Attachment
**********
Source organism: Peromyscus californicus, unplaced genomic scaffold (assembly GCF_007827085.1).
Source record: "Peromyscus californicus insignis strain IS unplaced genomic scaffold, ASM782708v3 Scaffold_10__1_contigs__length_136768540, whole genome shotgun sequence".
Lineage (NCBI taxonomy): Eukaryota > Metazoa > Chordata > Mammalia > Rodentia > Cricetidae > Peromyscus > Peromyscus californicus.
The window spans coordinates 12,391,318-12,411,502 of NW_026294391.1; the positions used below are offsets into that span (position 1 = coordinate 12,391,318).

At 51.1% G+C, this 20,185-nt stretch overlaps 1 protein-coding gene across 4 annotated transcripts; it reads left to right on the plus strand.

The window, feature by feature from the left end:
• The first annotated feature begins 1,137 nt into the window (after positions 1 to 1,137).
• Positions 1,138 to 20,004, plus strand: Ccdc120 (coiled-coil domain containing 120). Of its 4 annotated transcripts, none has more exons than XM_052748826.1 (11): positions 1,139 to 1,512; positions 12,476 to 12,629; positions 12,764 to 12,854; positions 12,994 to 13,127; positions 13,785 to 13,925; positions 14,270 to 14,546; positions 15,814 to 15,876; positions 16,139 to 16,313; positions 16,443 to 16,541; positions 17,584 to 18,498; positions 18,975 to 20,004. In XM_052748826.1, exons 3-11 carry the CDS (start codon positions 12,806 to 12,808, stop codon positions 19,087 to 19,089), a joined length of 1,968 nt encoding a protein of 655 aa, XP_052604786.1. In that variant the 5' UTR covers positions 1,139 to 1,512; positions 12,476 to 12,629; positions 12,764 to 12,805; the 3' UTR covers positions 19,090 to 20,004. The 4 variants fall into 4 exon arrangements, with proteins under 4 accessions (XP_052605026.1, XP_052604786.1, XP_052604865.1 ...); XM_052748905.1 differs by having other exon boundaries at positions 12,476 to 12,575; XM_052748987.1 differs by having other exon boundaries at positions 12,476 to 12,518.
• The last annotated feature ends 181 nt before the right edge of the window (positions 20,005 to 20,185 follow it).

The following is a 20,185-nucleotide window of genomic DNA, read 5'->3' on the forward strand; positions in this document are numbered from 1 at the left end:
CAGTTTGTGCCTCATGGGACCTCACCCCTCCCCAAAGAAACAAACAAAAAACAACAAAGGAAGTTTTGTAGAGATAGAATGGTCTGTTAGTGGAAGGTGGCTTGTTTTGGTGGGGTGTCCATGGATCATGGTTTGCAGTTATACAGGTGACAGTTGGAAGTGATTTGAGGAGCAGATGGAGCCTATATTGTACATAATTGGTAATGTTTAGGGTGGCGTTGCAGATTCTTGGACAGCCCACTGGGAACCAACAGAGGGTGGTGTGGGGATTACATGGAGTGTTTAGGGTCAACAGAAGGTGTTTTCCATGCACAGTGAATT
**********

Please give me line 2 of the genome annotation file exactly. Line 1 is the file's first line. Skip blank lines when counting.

Source record: "Peromyscus californicus insignis strain IS unplaced genomic scaffold, ASM782708v3 Scaffold_10__1_contigs__length_136768540, whole genome shotgun sequence".